First, I want to say I really enjoyed your analysis. A lot of I agree with, but even some of the disagreements is more hand-wavey stuff that depends more on a given a situation. A good example is something that @hustlertwo brought up about genres.
This can definitely have an impact, especially if someone is willing to give a game a chance or just overlook it. I’ve written a couple of games (Visual Novels) as well as stuff for pen and paper rpgs. Fantasy does tend to do better than sci-fi, though with things like Kickstarter, other genres do have a chance to find an audience.
What is funny is that I’ve played enough stuff, I’m one of those who are actually willing to give something a try that is different, but still may not be a big hit for other people…such as Nuclear Powered Toaster.
That is why in different threads I’ve suggested to authors to consider their desires as well as temper expectations. There isn’t anything wrong with going after a wide audience with a broad appeal…of course, it still helps to have a hook.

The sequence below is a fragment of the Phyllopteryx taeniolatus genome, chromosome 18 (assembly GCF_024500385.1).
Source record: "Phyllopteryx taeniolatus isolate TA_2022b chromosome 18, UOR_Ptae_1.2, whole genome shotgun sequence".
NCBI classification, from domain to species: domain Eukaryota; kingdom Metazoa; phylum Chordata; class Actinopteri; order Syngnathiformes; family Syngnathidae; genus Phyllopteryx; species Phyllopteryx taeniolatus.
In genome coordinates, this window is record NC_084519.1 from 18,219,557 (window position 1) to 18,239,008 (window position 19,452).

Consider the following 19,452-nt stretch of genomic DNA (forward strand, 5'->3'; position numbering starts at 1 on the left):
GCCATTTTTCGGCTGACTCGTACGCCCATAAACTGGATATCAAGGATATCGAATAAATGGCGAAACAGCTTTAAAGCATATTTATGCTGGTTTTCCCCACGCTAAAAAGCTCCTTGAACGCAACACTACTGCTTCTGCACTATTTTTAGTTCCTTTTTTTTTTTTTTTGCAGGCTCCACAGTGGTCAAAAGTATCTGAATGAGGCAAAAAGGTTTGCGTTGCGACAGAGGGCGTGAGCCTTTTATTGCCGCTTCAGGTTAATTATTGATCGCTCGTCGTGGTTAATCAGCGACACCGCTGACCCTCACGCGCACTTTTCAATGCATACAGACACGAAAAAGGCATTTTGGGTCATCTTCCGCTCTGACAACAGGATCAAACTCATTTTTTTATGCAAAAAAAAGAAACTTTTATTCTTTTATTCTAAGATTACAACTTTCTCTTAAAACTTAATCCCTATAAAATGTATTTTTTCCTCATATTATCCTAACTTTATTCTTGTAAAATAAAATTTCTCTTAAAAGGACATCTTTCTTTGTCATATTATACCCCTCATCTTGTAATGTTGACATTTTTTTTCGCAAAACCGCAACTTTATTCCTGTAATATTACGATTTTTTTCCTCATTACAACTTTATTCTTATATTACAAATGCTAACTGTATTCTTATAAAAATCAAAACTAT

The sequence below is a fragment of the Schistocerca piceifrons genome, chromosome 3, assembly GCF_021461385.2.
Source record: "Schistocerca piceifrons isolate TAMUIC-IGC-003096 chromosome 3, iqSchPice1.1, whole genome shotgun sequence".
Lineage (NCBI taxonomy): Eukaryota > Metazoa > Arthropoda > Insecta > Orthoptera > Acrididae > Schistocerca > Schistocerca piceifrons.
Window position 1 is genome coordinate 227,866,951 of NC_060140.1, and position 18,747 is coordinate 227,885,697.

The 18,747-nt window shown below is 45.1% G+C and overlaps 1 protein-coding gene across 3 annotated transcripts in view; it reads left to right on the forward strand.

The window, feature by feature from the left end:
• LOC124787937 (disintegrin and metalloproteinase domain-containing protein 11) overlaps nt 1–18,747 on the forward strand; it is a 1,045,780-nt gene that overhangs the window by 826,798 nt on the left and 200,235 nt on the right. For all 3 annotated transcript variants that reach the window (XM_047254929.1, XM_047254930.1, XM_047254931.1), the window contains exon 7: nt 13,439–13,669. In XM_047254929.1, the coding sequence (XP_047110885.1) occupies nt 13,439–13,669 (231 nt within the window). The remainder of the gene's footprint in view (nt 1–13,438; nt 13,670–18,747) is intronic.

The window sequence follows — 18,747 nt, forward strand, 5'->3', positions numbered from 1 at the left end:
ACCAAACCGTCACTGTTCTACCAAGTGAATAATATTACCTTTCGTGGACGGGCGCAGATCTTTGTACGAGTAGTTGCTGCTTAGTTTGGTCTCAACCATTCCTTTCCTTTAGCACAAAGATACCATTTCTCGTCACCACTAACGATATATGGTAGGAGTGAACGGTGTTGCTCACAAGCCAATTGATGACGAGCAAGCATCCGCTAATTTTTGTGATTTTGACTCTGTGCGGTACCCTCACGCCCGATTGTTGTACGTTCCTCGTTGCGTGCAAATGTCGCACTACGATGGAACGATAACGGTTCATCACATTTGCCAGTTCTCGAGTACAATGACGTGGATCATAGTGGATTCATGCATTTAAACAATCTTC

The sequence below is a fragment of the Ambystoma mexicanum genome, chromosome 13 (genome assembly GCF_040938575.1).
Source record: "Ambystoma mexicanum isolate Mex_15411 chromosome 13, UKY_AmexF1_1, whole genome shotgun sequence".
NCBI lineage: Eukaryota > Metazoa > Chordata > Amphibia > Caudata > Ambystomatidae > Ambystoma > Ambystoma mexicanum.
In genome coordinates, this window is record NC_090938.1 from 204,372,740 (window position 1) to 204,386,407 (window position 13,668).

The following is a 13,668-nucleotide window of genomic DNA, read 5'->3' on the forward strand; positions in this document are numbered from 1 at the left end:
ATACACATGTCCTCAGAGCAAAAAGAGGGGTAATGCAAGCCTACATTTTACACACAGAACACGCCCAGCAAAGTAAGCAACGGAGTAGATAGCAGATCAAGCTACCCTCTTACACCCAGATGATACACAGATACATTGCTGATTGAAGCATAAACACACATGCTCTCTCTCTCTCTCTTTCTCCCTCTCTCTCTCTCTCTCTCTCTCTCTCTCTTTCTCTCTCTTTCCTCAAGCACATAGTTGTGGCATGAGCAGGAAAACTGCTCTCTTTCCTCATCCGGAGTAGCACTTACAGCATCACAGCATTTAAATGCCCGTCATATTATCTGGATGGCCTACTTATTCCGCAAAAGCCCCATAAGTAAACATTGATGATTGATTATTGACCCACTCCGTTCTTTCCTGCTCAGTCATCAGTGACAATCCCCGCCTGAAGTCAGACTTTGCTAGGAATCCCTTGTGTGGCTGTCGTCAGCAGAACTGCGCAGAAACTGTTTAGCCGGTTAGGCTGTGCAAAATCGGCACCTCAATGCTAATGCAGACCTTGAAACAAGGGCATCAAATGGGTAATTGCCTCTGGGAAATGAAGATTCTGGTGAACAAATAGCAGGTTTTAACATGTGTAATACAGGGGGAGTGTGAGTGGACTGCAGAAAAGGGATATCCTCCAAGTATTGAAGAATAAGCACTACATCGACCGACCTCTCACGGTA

Heh, it is funny, having made a few things myself, I actually give a lot of credit to someone who completes something, even if it isn’t good, so as a result I’m quite forgiving of Type C games.
That said, I know I’ve actually gotten most vocal about official CoG titles that hit Type D in my opinion. I’m engaged, and then bam, over without any satisfaction. Of course, I know it can be chalked up to various reasons like companies do have to release stuff, etc. But as a reader, I’m like ‘couldn’t you have taken a little more time to add to this?’
A few other considerations people should take into account as well. Even though CoG/HG games are text games, the cover art and the blurb text are important as well.
The other thing as someone already pointed out, like with the werewolf game, also manage expectations, especially with the advertising. If people feel like they got burned…then they are less likely to give another game by that company a try.